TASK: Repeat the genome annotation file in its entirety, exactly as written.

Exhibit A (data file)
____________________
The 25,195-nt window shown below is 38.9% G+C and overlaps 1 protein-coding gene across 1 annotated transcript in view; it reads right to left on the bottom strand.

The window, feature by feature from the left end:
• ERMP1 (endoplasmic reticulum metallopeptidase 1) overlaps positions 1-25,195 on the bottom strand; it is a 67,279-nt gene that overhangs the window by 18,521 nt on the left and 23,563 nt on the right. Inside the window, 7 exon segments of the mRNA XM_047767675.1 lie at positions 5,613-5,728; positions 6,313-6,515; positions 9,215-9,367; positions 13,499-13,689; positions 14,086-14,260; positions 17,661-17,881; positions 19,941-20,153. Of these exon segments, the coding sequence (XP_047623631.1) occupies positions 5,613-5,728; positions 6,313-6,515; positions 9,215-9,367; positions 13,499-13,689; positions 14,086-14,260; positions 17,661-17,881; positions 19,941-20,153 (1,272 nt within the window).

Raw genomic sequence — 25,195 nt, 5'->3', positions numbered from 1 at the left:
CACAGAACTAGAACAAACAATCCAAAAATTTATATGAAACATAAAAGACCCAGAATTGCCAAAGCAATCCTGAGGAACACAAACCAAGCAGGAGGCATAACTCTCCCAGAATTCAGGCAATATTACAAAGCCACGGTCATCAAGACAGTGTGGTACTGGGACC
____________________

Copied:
The 25,195-nt window shown below is 38.9% G+C and overlaps 1 protein-coding gene across 1 annotated transcript in view; it reads right to left on the bottom strand.

The window, feature by feature from the left end:
• ERMP1 (endoplasmic reticulum metallopeptidase 1) overlaps positions 1-25,195 on the bottom strand; it is a 67,279-nt gene that overhangs the window by 18,521 nt on the left and 23,563 nt on the right. Inside the window, 7 exon segments of the mRNA XM_047767675.1 lie at positions 5,613-5,728; positions 6,313-6,515; positions 9,215-9,367; positions 13,499-13,689; positions 14,086-14,260; positions 17,661-17,881; positions 19,941-20,153. Of these exon segments, the coding sequence (XP_047623631.1) occupies positions 5,613-5,728; positions 6,313-6,515; positions 9,215-9,367; positions 13,499-13,689; positions 14,086-14,260; positions 17,661-17,881; positions 19,941-20,153 (1,272 nt within the window).

Raw genomic sequence — 25,195 nt, 5'->3', positions numbered from 1 at the left:
CACAGAACTAGAACAAACAATCCAAAAATTTATATGAAACATAAAAGACCCAGAATTGCCAAAGCAATCCTGAGGAACACAAACCAAGCAGGAGGCATAACTCTCCCAGAATTCAGGCAATATTACAAAGCCACGGTCATCAAGACAGTGTGGTACTGGGACC